Latest news

2020-04-15 We have provisioned a PEP testing environment to the Chronic Pain Network. We will work together with IVIDO to develop an infrastructure for privacy-friendly sharing of patient data for research purposes.

2020-02-14 All data from the Personalized Parkinson Project have been moved to Google Cloud Storage. This milestone marks Version 2 of the PEP Research data Repository. The system can now accomodate more then 1 petabyte of data.

2019-09-09 The Healthy Brain Study has started using the PEP system, which has been adapted to this project. The first participants have been included in the study - and thus in the PEP-system - today.

2019-07-18 The Healthy Brain Study has started testing the PEP system, in preparation for the start of the data collection phase.

2019-07-15 The Personalized Parkinson Project has uploaded the entire backlog of clinical data and study-watch data to the PEP research data repository. From now on data will be uploaded on a regular basis while they are collected.

2019-02-27 The Healthy Brain Study has decided to use the PEP-data repository, starting with the data collection phase of the project. A final decision on use of the system for data sharing as well will be made on a later date.

Welcome to the PEP project page. This project is about privacy friendly exchange of medical data for specific medical research purposes. The PEP methodology combines advanced encryption with distributed pseudonymisation, and distribution of trusted data with fine-grained access management. The first pilot project is a research data repository for a large scale Parkinson's Disease research project.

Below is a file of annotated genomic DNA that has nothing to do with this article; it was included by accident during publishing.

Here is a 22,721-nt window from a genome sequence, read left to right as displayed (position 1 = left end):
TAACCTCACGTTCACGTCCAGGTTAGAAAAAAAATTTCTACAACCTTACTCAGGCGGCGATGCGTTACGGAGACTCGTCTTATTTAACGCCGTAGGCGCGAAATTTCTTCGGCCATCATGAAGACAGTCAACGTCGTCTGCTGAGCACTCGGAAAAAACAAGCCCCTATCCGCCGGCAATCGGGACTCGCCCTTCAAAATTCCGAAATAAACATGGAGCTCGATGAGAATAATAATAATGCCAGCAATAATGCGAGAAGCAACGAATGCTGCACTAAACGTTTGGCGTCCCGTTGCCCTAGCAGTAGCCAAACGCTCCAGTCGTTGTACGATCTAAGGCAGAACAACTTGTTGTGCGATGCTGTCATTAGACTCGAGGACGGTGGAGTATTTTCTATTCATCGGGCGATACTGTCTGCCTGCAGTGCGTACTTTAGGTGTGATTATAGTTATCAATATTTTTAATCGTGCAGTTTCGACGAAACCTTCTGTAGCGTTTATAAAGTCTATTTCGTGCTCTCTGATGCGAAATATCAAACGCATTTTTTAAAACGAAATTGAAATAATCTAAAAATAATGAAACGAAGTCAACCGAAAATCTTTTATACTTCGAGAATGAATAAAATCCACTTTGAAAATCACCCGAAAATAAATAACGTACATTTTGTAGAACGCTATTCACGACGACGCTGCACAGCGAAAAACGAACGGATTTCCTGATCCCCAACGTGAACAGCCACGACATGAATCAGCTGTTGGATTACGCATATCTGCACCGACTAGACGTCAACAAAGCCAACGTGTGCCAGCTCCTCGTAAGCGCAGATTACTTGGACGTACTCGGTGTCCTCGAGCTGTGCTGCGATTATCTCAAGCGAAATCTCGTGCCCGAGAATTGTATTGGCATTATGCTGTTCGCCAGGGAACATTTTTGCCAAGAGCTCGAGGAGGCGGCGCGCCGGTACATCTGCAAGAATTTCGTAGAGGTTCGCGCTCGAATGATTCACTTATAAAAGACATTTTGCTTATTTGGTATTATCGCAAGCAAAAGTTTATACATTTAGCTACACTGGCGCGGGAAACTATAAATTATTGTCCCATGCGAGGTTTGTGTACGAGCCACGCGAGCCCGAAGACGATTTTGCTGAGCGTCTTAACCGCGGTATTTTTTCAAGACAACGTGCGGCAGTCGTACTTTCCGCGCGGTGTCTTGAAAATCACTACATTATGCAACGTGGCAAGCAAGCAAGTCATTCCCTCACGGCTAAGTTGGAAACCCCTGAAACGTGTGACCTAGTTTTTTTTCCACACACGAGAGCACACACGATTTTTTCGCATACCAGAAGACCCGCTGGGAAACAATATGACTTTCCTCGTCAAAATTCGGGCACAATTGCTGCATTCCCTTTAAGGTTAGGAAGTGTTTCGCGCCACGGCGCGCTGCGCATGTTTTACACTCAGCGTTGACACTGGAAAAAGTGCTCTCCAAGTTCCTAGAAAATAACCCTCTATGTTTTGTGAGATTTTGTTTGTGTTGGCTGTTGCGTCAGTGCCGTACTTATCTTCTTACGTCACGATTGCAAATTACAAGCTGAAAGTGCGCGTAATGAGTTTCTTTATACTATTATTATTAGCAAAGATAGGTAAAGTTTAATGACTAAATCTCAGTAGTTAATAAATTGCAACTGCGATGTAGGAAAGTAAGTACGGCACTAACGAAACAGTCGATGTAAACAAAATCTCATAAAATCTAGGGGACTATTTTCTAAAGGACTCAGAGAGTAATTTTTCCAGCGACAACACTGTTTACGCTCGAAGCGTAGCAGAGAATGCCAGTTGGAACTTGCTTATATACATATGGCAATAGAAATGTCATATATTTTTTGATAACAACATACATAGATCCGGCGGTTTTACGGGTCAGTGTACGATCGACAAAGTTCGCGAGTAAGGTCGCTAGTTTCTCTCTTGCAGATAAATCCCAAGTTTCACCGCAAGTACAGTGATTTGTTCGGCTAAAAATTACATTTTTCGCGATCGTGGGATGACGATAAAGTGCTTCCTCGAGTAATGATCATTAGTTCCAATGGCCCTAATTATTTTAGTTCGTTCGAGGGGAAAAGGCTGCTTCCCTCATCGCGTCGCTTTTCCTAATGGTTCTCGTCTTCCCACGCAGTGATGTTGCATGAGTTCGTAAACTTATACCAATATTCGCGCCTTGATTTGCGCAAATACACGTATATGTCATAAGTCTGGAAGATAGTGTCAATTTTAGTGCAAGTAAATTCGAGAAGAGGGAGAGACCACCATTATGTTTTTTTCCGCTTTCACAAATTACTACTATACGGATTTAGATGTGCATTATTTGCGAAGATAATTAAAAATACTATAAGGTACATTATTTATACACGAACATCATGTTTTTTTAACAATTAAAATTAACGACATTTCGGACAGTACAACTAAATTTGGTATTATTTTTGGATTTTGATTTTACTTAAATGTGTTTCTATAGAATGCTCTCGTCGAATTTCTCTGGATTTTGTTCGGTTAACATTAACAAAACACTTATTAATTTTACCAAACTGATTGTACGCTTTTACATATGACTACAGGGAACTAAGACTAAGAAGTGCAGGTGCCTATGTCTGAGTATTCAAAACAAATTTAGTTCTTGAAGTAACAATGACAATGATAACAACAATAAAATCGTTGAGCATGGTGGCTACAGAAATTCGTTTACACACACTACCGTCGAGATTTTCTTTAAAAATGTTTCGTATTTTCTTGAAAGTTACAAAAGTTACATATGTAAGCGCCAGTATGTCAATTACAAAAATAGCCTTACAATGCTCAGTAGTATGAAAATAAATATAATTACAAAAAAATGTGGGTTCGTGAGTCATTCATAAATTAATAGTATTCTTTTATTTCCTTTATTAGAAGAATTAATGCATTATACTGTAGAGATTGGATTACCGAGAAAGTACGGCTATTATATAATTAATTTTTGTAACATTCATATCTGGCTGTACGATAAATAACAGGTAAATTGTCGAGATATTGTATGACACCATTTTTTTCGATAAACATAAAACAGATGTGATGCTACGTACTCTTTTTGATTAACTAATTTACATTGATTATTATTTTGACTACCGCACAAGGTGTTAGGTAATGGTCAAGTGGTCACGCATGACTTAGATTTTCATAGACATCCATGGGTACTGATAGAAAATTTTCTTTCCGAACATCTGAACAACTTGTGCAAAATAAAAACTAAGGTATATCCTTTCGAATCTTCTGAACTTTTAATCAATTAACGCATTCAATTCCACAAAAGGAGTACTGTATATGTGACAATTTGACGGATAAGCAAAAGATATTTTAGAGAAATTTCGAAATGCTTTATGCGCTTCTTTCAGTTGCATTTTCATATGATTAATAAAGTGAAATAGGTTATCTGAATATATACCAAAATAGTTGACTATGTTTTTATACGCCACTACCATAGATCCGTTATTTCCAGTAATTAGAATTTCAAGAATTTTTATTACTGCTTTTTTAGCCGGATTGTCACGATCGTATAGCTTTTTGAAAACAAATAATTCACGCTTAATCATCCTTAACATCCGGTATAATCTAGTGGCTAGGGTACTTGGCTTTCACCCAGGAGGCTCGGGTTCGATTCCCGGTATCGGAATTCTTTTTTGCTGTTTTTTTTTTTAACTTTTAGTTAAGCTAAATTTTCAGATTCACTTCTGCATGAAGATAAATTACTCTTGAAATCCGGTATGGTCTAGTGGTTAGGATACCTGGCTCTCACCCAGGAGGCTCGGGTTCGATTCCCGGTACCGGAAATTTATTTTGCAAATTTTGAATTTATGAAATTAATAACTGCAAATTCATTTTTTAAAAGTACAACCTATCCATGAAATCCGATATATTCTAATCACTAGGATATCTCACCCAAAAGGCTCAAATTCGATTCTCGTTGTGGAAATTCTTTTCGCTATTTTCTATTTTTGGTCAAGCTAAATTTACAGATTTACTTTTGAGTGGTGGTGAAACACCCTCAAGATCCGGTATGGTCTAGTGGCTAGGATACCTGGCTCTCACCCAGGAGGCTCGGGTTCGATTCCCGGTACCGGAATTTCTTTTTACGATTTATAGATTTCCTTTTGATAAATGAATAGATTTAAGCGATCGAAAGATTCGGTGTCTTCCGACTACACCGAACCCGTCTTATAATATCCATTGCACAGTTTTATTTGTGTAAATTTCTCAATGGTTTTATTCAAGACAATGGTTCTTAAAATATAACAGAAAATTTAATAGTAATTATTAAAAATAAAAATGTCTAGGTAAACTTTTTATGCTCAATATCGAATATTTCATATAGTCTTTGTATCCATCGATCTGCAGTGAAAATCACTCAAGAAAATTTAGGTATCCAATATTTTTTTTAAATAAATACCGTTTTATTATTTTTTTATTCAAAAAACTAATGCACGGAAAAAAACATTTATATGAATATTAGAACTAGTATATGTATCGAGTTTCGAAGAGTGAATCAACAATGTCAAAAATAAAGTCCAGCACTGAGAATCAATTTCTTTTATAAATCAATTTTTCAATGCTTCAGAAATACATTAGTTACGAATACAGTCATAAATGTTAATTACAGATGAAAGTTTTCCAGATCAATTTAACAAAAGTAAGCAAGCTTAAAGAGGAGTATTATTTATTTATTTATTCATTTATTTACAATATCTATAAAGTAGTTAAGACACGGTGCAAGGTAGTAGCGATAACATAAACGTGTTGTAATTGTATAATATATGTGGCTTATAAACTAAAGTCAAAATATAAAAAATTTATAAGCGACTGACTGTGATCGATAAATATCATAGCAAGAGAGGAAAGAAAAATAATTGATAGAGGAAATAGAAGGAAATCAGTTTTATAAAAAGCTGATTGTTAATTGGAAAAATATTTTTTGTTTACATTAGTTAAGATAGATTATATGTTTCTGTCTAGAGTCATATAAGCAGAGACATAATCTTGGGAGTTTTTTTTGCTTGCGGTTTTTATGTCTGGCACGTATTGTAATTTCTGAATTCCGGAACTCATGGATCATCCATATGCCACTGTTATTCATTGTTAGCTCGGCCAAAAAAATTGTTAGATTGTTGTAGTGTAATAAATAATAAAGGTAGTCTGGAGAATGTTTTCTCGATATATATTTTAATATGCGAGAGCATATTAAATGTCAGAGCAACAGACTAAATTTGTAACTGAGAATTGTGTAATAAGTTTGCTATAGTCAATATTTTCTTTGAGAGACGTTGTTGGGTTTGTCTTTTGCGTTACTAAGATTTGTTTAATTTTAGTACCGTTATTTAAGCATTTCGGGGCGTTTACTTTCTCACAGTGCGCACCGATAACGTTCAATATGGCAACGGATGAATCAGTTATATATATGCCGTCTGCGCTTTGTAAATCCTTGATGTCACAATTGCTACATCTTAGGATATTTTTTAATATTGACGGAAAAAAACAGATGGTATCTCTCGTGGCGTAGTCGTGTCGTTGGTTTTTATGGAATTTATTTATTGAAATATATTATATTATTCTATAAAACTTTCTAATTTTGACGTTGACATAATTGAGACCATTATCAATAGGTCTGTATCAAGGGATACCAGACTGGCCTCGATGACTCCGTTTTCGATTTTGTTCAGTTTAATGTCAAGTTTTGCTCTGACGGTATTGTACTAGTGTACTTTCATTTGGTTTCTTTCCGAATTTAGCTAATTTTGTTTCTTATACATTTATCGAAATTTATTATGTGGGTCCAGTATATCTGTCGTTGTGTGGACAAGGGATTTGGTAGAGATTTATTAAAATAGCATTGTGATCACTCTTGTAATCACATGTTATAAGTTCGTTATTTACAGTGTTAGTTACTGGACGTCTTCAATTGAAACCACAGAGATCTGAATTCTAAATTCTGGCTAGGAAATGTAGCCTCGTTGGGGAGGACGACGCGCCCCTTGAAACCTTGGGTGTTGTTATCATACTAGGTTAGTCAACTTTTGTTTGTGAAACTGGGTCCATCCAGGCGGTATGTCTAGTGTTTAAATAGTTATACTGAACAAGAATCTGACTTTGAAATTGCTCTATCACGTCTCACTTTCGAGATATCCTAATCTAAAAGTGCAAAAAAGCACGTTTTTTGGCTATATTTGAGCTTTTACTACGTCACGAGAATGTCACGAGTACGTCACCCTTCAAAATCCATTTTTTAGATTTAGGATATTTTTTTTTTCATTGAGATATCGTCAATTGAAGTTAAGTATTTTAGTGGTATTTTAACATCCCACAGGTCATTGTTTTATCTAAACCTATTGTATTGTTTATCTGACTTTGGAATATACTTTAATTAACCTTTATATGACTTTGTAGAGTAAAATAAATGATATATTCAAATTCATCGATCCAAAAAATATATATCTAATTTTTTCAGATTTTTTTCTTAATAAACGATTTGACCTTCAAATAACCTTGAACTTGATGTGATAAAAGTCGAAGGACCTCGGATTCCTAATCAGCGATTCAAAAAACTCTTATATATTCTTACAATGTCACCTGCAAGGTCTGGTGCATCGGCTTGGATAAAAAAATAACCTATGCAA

The collection and analysis of medical data on a big data scale is becoming an essential approach to understand complicated diseases. In order to gain new insights it is important that international researchers can cooperate: they will have to access each other's data and contribute to the data sets. In many cases, such medical research involves privacy sensitive data about patients. Patients should be able to count on preservation of their privacy and on secure storage of their data. All this should comply with European privacy regulations, which are the most stringent in the world.

The PEP project builds on the Polymorphic Encryption and Pseudonymisation technique developed by Bart Jacobs and Eric Verheul. This technique stores pseudonymised data in encrypted form. Researchers working on the data can only decrypt the parts of the data for which they have access rights.

Pilot:Personalized Parkinson Project ("Parkinson op Maat")

The first case study performed with the PEP technique is Personalized Parkinson Project, a large scale Parkison's Disease research project by the medical centre from Radboud University, together with Verily (see their blog). This case study involves monitoring 650 patients over a period of two years, using amongst others wearable devices. The data collected this way will be shared, in pseudonymised form, with top research institutes world wide.


For more details, see our PEP whitepaper (PDF), or this shorter article from the Nieuw Archief voor Wiskunde. For a quick overview, see these slides.

For the positioning of PEP as a privacy-enabling technology in a medical research context see this paper.


The PEP project has its own funding from public sources, with a current budget of 1.6M Euro; 760K Euro is funded by the Province of Gelderland, and the remainder by Radboud University. Eventually the software will be made publicly available under an open source license.